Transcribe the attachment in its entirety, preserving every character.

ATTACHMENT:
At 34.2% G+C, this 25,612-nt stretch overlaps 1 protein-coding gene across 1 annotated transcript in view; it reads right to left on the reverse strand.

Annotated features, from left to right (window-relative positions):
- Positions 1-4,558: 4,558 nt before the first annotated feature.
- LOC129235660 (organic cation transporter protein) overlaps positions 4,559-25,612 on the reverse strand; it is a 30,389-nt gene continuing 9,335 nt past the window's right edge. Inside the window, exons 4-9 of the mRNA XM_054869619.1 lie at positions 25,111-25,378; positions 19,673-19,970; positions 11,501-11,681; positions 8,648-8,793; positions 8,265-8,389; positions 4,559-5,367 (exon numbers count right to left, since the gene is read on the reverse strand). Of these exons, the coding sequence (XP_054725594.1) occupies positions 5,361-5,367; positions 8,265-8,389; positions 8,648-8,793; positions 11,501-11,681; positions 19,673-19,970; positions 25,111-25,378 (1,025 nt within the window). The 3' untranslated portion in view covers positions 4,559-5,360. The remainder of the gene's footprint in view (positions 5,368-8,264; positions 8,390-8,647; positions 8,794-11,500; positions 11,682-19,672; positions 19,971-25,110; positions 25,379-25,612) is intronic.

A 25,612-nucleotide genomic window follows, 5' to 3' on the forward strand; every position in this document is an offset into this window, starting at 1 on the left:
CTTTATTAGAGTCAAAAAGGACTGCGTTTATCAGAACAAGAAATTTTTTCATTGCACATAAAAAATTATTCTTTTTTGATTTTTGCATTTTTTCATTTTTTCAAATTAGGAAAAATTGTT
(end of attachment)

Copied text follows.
At 34.2% G+C, this 25,612-nt stretch overlaps 1 protein-coding gene across 1 annotated transcript in view; it reads right to left on the reverse strand.

Annotated features, from left to right (window-relative positions):
- Positions 1-4,558: 4,558 nt before the first annotated feature.
- LOC129235660 (organic cation transporter protein) overlaps positions 4,559-25,612 on the reverse strand; it is a 30,389-nt gene continuing 9,335 nt past the window's right edge. Inside the window, exons 4-9 of the mRNA XM_054869619.1 lie at positions 25,111-25,378; positions 19,673-19,970; positions 11,501-11,681; positions 8,648-8,793; positions 8,265-8,389; positions 4,559-5,367 (exon numbers count right to left, since the gene is read on the reverse strand). Of these exons, the coding sequence (XP_054725594.1) occupies positions 5,361-5,367; positions 8,265-8,389; positions 8,648-8,793; positions 11,501-11,681; positions 19,673-19,970; positions 25,111-25,378 (1,025 nt within the window). The 3' untranslated portion in view covers positions 4,559-5,360. The remainder of the gene's footprint in view (positions 5,368-8,264; positions 8,390-8,647; positions 8,794-11,500; positions 11,682-19,672; positions 19,971-25,110; positions 25,379-25,612) is intronic.

A 25,612-nucleotide genomic window follows, 5' to 3' on the forward strand; every position in this document is an offset into this window, starting at 1 on the left:
CTTTATTAGAGTCAAAAAGGACTGCGTTTATCAGAACAAGAAATTTTTTCATTGCACATAAAAAATTATTCTTTTTTGATTTTTGCATTTTTTCATTTTTTCAAATTAGGAAAAATTGTT